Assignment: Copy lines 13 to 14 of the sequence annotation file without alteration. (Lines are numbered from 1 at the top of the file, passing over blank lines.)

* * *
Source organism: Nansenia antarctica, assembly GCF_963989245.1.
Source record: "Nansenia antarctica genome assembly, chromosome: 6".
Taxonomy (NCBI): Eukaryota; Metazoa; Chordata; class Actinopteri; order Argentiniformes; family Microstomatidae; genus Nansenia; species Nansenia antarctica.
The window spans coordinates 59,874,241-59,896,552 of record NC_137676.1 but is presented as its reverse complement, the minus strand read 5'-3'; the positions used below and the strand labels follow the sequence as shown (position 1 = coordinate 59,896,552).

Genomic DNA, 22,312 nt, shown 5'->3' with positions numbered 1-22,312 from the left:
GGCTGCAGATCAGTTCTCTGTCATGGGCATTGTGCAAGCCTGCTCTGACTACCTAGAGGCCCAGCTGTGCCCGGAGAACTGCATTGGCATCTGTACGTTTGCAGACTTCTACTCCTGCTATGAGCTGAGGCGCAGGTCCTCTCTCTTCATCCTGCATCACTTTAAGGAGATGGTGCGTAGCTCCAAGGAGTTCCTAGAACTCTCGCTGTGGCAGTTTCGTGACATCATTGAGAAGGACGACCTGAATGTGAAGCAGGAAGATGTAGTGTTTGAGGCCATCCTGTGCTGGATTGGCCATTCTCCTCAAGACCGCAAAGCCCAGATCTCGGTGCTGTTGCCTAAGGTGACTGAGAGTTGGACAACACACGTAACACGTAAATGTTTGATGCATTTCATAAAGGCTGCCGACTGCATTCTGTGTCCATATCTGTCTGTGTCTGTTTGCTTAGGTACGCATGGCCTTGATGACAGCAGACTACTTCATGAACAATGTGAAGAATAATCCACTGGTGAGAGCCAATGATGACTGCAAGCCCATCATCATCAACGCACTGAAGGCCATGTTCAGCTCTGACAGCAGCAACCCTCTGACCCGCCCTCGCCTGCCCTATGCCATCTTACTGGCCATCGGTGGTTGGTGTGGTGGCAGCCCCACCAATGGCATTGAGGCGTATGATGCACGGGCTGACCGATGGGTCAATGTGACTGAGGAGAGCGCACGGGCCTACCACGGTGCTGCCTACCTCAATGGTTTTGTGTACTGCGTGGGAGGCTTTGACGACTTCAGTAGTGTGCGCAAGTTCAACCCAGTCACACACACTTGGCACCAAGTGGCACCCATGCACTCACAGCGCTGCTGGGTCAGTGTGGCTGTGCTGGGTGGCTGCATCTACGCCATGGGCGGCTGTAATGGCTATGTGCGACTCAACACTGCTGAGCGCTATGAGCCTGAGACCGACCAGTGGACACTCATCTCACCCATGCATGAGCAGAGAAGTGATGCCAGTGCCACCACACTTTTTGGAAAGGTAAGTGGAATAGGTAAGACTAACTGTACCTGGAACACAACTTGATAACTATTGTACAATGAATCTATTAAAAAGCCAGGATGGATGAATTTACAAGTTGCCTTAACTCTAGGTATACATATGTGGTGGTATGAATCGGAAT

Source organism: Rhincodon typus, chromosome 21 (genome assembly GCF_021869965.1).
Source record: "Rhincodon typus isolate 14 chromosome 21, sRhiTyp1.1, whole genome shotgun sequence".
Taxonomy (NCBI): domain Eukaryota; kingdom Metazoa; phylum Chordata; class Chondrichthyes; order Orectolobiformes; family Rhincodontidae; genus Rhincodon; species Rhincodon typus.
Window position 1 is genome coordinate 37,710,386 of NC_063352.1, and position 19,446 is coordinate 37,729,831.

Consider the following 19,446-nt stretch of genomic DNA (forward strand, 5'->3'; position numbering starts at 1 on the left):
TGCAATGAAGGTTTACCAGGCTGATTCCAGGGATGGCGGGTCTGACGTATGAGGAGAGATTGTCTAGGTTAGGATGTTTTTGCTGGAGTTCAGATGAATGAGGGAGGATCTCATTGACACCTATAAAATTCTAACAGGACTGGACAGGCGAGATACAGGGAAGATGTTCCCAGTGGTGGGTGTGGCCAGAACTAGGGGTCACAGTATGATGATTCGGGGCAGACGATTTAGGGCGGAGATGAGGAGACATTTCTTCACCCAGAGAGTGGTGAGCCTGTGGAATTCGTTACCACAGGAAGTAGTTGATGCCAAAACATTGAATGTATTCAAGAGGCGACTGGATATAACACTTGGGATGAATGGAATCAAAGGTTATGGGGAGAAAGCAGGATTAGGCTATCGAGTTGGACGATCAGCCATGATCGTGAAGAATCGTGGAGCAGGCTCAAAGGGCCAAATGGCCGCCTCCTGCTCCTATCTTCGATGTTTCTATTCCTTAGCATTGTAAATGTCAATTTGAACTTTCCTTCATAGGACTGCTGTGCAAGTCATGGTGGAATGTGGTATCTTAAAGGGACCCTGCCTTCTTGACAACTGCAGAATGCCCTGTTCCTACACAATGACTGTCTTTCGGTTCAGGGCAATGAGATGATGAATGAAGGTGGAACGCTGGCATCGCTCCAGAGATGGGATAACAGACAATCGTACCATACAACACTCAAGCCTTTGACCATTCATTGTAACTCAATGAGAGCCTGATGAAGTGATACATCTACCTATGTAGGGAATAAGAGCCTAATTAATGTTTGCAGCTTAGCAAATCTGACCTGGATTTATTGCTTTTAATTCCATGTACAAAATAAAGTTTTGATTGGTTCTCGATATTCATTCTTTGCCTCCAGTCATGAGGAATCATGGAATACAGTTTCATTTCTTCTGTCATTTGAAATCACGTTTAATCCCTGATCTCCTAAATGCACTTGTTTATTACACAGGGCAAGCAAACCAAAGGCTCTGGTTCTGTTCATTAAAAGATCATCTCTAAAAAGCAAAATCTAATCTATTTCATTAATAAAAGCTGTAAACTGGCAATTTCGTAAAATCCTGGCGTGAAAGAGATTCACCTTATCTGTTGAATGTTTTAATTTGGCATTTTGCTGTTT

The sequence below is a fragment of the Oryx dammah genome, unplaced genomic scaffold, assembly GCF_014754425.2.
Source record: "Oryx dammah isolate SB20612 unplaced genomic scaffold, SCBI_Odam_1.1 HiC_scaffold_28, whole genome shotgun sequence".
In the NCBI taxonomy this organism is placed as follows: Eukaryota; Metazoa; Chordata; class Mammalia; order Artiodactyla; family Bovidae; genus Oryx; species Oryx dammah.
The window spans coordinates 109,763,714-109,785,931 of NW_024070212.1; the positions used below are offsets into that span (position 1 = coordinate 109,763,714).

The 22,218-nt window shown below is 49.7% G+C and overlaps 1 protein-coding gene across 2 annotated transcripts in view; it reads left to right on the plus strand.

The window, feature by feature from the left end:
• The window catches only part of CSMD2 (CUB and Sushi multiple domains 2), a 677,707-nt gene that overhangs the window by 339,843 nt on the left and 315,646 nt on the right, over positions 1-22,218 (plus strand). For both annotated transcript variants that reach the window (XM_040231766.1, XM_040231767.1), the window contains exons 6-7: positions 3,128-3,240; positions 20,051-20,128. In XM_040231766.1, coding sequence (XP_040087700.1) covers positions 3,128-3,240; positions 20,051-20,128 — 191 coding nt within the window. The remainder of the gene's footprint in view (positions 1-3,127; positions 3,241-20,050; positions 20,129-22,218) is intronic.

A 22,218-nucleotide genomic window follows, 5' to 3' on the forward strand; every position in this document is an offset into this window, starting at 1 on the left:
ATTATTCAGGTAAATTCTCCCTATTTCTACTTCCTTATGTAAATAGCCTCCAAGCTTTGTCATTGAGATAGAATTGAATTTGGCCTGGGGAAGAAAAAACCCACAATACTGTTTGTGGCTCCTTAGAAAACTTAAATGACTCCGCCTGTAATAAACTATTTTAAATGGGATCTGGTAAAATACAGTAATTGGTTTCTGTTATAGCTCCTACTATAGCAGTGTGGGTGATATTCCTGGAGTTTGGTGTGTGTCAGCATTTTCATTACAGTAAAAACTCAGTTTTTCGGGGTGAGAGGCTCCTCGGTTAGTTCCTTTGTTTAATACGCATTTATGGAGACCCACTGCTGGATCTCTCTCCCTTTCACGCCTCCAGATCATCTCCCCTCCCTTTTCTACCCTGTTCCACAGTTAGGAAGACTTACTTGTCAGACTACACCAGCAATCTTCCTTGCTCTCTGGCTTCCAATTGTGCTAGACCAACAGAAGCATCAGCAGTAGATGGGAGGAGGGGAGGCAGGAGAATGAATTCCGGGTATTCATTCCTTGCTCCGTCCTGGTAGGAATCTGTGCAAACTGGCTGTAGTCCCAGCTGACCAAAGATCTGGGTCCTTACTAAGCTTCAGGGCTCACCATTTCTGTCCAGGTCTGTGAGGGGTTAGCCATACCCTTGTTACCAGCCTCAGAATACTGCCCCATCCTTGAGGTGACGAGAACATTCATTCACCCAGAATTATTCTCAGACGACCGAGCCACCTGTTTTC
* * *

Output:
The sequence below is a fragment of the Oryx dammah genome, unplaced genomic scaffold, assembly GCF_014754425.2.
Source record: "Oryx dammah isolate SB20612 unplaced genomic scaffold, SCBI_Odam_1.1 HiC_scaffold_28, whole genome shotgun sequence".